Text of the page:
Thanks @Aksakal for suggesting Kalman Filter. Here I provide more details. We will view it as a state-space model: $$ \begin{split} z_t &= A_t z_{t-1} + B_t u_t + \epsilon_t, \\ y_t &= C_t z_t + D_t u_t + \delta_t, \\ \epsilon_t &\sim \mathcal{N}(0, Q_t),\ \delta_t \sim \mathcal{N}(0, R_t), \end{split} $$ where $z_t$ is the latent variable, $y_t$...


4

If $\log{(|R_t|)}$ is your first term, I'm not sure why this is a matrix. Modulus (determinant herein) applied to a matrix $R_t$ gives a scalar. If your implementation in python produces a matrix, that's likely because modulus is treated as an element-wise abs() function for each element of a matrix. It may be easier and faster to use rugarch (univariate ...


4

Not really. For infinite maturity bonds we have $Price = coupon/yield$ so your approximation is actually correct. However for short dated bonds it is not a good approximation. For example , a 1 year annual pay bond gives $Price=(1+coupon)/(1+yield)$ which is very poorly approximated by $coupon/yield$.


4

Expected returns are very difficult to estimate reliably without incurring estimation error as found out by Merton (1980) "On estimating the expected return on the market". This is why estimating volatility/the covariance matrix has become the default approach in the mean-variance model because volatility is easier to predict than returns. Even the global ...


3

One approach would be Engle (2002) dynamic conditional correlations. Taking your $Y_t$ and $X_t$, I will make the simplifying assumption that the mean equation of these is: $$\boxed{Y_t = \mu_y + \varepsilon_{y,t}}$$ $$\boxed{X_t = \mu_x + \varepsilon_{x,t}}$$ with $\varepsilon_{y,t} = z_{y,t} \sigma_{y,t} \sim N(0,\sigma_{y,t})$, $\varepsilon_{x,t} = ...


3

There are many techniques, but I would begin with Stambaugh Analyzing Investments Whose Histories Differ in Lengths. The full information maximum likelihood approach he describes basically involves regressing the short history series against the long history series to obtain the covariance with the longer history securities and adding back the covariance of ...


3

In software R use the function fitdistr ( package MASS). For more information: http://stat.ethz.ch/R-manual/R-patched/library/MASS/html/fitdistr.html


3

Using a realized kernel for calculating volatility will give you results in the same resolution as the data you feed them. So if you feed them minute-by-minute data, then the volatility will be calculated minute-by-minute. What that really means is that only once per minute will you have a good estimate of the volatility of whatever asset you're looking at. ...


3

Interesting question, as All the answers (including mine) could not be generalized unfortunately. As far as I am concerned, I use a univariate EGARCH for risk modelling purposes (Filtered Historical Simulation (FHS), etc.). 1 - EGARCH, merely because GARCH models do not take into account so-called leverage effects, which is crucial to me for skewed and ...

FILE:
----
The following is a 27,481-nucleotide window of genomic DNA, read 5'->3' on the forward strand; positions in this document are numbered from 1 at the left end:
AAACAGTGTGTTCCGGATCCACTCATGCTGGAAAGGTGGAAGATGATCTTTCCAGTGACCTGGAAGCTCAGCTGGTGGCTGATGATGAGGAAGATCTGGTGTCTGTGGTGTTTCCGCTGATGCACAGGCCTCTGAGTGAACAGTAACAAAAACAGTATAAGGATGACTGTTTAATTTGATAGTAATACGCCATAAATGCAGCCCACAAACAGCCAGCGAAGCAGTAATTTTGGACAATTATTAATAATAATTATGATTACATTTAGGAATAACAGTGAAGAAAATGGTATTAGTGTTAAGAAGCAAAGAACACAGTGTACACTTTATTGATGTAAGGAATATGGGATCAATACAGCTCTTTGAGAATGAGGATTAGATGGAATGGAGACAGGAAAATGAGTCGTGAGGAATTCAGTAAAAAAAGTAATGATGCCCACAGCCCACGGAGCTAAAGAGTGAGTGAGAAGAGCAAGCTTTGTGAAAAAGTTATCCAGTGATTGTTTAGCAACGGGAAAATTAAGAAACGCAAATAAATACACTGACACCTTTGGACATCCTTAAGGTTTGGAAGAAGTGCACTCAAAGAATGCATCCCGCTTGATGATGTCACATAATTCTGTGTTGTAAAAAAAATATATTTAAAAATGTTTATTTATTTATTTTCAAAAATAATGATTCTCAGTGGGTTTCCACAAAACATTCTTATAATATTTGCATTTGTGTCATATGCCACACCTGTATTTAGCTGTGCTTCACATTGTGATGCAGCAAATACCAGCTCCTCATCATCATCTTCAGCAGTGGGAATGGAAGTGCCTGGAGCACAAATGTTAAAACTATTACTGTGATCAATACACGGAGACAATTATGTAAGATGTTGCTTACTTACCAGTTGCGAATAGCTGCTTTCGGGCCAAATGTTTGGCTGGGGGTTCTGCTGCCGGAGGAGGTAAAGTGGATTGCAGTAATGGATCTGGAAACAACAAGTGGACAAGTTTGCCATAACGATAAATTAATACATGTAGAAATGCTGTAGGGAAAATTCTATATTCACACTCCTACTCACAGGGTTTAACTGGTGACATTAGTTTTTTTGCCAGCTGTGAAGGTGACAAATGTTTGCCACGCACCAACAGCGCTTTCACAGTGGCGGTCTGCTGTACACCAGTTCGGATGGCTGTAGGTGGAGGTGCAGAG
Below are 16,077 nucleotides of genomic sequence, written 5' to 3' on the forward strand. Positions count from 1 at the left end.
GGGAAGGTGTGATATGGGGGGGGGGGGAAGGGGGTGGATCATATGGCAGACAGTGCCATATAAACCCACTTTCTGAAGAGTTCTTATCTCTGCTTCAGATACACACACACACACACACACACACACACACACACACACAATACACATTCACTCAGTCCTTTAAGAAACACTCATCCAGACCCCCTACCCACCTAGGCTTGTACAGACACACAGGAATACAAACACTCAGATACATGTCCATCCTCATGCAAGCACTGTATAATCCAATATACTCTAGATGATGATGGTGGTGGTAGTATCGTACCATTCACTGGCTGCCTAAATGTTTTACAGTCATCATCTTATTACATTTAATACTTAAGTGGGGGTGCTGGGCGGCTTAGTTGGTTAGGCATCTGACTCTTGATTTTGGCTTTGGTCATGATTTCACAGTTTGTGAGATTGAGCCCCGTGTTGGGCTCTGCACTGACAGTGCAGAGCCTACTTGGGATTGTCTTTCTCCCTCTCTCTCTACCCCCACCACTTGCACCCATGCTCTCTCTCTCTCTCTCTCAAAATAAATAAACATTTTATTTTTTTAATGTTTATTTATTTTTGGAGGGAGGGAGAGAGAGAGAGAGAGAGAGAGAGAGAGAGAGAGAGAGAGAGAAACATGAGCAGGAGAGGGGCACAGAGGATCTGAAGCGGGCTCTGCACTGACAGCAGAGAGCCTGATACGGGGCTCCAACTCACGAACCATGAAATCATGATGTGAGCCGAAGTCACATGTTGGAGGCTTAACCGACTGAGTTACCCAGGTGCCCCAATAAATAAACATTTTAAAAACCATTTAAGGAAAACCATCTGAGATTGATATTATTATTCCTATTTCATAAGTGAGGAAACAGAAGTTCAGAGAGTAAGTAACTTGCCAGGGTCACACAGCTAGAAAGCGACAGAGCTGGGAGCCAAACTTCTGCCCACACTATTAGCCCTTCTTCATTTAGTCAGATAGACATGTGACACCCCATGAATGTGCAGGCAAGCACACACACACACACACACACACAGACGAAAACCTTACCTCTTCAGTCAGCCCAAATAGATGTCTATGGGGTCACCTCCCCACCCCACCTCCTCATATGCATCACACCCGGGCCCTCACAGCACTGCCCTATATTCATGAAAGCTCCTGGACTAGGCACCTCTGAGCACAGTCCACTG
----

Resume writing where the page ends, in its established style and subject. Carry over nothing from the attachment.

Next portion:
3

Since you're asking on a quant finance forum, the mathematical approach would be Decide on a model that the stock price follows, and Compute the expected value of the price, conditional on the most recent price. A famous model, made ubiquitous by Black, Scholes and Merton, is a geometric Brownian motion. Under this model, the stock price $S_T$ at time $T$ ...


3

$\alpha=0$ does not imply constant volatility. Consider just a simple Garch(1,1): $$\sigma^2_t = \omega + \alpha \eta_t^2 + \beta \sigma^2_{t-1}$$ Note that: $$\sigma^2_t = \omega + (\alpha + \beta) \eta_t^2 - \beta (\eta_t^2- \sigma^2_{t-1})$$ Now add $\eta_{t+1}^2$ to both sides: $$\eta_{t+1}^2 = \omega + (\alpha + \beta) \eta_t^2 - \beta (\eta_t^2-...


3

If you estimate your model via Maximum Likelihood method, you are forced to re-estimate the full model. This is due to the fact that estimates are values which maximize the full likelihood, the latter being based on a recursive algorithm which use all observations (including the new one) and implies that a new observation may also impact likelihood values of ...


3

First, you should use an exponential moving average, since the amount of state you need to keep is much smaller than for a simple moving average. Second the well known estimator of volatility, $$ \hat{\sigma} = \sqrt{\frac{1}{n}\sum_{i=1}^n (x_i - \bar{x})^2} $$ is not very robust, since the squaring amplifies the contribution of outliers (which is why ...


3

Based on an my updated understanding of your problem you have a portfolio consisting of $N$ illiquid assets. Valuations are not real time and usually lagged, by say, upto 3 months (or slightly longer), but at least valuations correspond to a consistent timestamp (or otherwise you interpolate a consistent timestamp). You want to construct a predictive model ...


2

Here's an answer from a purely statistical point of view: http://www.duke.edu/~rnau/regnotes.htm#constant And another from Cross Validated: https://stats.stackexchange.com/questions/7948/when-is-it-ok-to-remove-the-intercept-in-lm The lean in both cases is to include the intercept unless there is a strong theoretical reason. A more satisfying answer ...